25hours Hotel Indre By: Turning heads: Copenhagen’s colourful new retreat for travellers and locals
By Lena Hunter | Photos: Stephan Lemke.
In March this year, Copenhagen got a little more colourful. The reason? 25hours Hotels, the international hotel group renowned for its vibrant interior design, restaurants and bars, opened its first property in Scandinavia, in one of the hottest locations in the Danish capital.
Nestled in the heart of Copenhagen’s cobbled Old Town, a stone’s throw from the city’s classic postcard sights, shopping streets and a direct train to the airport, the spot could not be sweeter. But despite being enveloped by Danish history and design, 25hours Hotel Indre By has eschewed the conventions of Scandinavian minimalism.
Spread across four historic buildings, the hotel is resplendent in bold palettes and patterns, bespoke textiles and over 100 artworks curated by the international art consultancy VISTO. The look is opulent but never overcooked, thanks to the sharp creative eyes behind the concept.
“The history of the location has a huge influence on the design. Our team of anthropologists, historians, designers and hospitality experts will identify a storyline based on the location, and then search for an interior designer to bring it to life. We work with different designers for every 25hours Hotels property,” explains sales and marketing manager Linda Faust.
A bold and beautiful urban oasis
Based in an old university building, the Copenhagen hotel takes inspiration from the overarching concept of ‘Coming of Age’. “We worked with the themes of passion and knowledge and collaborated with Martin Brudnizki Design Studios in London. We deliberately chose them so as not to go the New Nordic way, and to express more energy and vibrancy in the design,” says Faust.
The artful rooms range from ‘Medium Single’ to ‘Gigantic’, including bike rental. “Every room is distinct – it’s like exploring different worlds,” says Faust. Speaking of little universes, some rooms even have direct access to the charming Secret Garden on the first floor. “Surprisingly, there’s total peace and quiet in the garden, even though you’re right next to the city’s biggest shopping street. We also have an outdoor sauna, gym and wellness facilities. We want to be more than just a place where people sleep and check out of,” says Faust.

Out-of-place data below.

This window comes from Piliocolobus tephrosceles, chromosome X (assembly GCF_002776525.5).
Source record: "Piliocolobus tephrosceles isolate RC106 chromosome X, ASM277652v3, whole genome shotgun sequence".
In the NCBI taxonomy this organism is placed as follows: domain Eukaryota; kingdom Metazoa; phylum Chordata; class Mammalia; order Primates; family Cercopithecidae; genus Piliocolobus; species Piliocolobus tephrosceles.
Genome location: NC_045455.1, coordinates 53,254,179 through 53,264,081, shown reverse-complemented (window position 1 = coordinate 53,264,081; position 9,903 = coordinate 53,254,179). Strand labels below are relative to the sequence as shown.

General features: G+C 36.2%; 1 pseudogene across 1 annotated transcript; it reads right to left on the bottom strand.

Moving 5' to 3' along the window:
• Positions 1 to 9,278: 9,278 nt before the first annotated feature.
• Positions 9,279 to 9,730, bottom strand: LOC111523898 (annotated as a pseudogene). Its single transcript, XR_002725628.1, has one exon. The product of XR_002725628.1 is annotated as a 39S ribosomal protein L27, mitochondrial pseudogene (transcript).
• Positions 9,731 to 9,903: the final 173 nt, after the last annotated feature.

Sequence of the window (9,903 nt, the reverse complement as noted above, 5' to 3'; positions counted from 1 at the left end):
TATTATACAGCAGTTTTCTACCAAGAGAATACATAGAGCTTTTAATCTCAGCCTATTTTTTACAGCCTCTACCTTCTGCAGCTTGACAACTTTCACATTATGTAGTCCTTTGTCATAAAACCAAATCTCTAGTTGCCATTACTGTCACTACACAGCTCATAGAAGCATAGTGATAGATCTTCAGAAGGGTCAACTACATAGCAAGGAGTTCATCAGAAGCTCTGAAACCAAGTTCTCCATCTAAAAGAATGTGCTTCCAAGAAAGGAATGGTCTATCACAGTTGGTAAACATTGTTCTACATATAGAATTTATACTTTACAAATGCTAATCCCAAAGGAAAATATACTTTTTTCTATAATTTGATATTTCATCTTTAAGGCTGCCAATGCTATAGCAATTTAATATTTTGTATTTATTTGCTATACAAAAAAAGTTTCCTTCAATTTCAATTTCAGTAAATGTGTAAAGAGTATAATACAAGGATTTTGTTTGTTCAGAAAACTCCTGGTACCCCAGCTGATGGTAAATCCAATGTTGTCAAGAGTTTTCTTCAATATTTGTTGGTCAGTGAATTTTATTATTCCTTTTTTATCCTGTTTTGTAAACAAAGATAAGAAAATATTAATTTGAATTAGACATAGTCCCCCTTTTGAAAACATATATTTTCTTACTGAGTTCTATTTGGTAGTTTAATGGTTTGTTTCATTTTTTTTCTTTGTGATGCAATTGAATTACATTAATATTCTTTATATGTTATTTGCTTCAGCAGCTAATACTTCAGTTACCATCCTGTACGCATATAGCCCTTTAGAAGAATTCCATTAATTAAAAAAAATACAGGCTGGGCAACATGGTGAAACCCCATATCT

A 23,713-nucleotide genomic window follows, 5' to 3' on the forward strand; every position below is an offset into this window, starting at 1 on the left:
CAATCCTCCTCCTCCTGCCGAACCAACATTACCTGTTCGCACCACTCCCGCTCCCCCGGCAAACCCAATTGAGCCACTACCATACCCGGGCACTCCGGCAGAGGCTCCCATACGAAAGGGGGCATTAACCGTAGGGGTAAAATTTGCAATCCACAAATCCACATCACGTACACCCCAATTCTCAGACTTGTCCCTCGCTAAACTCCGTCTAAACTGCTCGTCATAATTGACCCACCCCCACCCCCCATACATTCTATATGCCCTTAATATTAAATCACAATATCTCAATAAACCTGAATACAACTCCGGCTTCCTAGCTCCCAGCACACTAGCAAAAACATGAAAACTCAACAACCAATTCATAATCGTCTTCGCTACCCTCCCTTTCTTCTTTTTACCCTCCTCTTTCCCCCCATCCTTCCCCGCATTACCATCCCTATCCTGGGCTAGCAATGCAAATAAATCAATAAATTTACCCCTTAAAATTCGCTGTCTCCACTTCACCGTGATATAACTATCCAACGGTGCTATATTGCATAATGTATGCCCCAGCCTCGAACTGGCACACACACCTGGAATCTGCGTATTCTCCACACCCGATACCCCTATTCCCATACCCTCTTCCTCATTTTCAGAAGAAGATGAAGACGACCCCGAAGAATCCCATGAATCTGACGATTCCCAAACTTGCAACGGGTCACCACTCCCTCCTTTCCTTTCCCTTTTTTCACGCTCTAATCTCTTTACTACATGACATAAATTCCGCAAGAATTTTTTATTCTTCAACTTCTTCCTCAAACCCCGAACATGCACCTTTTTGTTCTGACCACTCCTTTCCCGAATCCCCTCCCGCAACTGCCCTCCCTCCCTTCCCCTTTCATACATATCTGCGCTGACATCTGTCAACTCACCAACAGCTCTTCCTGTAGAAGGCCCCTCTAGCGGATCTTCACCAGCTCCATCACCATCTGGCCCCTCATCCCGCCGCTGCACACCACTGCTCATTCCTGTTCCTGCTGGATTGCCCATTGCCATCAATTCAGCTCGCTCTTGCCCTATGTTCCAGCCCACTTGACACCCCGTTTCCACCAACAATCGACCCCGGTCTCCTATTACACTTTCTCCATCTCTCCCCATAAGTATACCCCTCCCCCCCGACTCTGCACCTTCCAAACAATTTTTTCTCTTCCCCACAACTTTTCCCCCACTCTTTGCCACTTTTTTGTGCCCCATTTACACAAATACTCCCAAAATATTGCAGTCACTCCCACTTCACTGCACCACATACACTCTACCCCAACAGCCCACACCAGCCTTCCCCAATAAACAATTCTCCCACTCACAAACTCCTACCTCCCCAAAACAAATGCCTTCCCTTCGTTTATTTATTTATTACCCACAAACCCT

Case in point: 25hours Hotel Indre By is also home to four bars and eateries, which have quickly become favourites amongst Copenhagen locals and guests alike. “They’re open to everyone. As in our other hotels, 80 per cent of our bar and restaurant visitors are locals. We think it’s a much richer experience when you visit a city and mix with locals,” says Faust.
Copenhagen’s new local hangout
Enter the hotel, beneath a playful awning that proclaims ‘We will never grow up’, and you won’t find a reception. Instead, you’ll be greeted by the photography-filled Italian Café Duse, run by acclaimed pastry chef and author Melissa Forti, who designed the afternoon tea for the Royal Academy of Arts in London. “She’s incredibly talented and in December she’ll be serving Christmas cakes and pastries with a twist. It’s a great spot to break up a Copenhagen shopping marathon,” says Faust with a smile.
Beside the café is the colourful Israeli inspired Restaurant NENI, which celebrates its roots with a Levantine menu and mural of Tel Aviv, and the decadent Assembly Bar – a meeting point for coffee, cocktails and snacks, decorated with stunning jacquard fabrics by the Finnish textile artist Kustaa Saksi.
“We’ve placed the reception as far as possible from the hotel entrance, so you don’t feel like you’re in a lobby,” explains Faust. “We really want to make everyone feel welcome and that our doors are always open.” And there’s more revelry downstairs. The atmospheric basement speakeasy, Boilerman Bar, might be the hotel’s best-kept secret, with a slick cocktail menu and boardgames embedded into the tables.
25hours Hotel Indre By might be a newcomer, but it’s no shrinking violet. “We’re something different. You can find the conventional Scandinavian design aesthetic everywhere, so even if you’re coming to Copenhagen to explore that scene, it’s a breath of fresh air to stay with us,” says Faust. “We’re an explosion of colours, patterns and textiles and don’t have the typical Danish food – though you can find it just seconds from the hotel. Especially for frequent travellers, it’s a treat to experience a different side of Copenhagen.”
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